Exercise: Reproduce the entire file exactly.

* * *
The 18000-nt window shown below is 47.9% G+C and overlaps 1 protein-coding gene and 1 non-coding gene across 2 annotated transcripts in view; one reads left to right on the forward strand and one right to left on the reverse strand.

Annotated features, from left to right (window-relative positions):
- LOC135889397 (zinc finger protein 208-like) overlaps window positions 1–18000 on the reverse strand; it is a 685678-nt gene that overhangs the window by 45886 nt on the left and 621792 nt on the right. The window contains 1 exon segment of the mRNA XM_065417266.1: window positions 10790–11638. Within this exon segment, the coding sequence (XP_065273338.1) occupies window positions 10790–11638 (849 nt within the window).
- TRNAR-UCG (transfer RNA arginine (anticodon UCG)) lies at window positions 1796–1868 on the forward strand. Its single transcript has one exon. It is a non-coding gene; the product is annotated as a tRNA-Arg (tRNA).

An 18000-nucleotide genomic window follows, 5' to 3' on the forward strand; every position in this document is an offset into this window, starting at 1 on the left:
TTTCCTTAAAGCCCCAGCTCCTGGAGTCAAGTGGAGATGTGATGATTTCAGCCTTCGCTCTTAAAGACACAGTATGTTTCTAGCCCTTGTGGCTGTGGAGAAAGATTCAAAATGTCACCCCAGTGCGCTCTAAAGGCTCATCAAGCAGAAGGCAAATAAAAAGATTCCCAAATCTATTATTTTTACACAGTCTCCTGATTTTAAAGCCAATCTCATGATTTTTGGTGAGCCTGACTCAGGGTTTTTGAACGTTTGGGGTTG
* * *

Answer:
The 18000-nt window shown below is 47.9% G+C and overlaps 1 protein-coding gene and 1 non-coding gene across 2 annotated transcripts in view; one reads left to right on the forward strand and one right to left on the reverse strand.

Annotated features, from left to right (window-relative positions):
- LOC135889397 (zinc finger protein 208-like) overlaps window positions 1–18000 on the reverse strand; it is a 685678-nt gene that overhangs the window by 45886 nt on the left and 621792 nt on the right. The window contains 1 exon segment of the mRNA XM_065417266.1: window positions 10790–11638. Within this exon segment, the coding sequence (XP_065273338.1) occupies window positions 10790–11638 (849 nt within the window).
- TRNAR-UCG (transfer RNA arginine (anticodon UCG)) lies at window positions 1796–1868 on the forward strand. Its single transcript has one exon. It is a non-coding gene; the product is annotated as a tRNA-Arg (tRNA).

An 18000-nucleotide genomic window follows, 5' to 3' on the forward strand; every position in this document is an offset into this window, starting at 1 on the left:
TTTCCTTAAAGCCCCAGCTCCTGGAGTCAAGTGGAGATGTGATGATTTCAGCCTTCGCTCTTAAAGACACAGTATGTTTCTAGCCCTTGTGGCTGTGGAGAAAGATTCAAAATGTCACCCCAGTGCGCTCTAAAGGCTCATCAAGCAGAAGGCAAATAAAAAGATTCCCAAATCTATTATTTTTACACAGTCTCCTGATTTTAAAGCCAATCTCATGATTTTTGGTGAGCCTGACTCAGGGTTTTTGAACGTTTGGGGTTG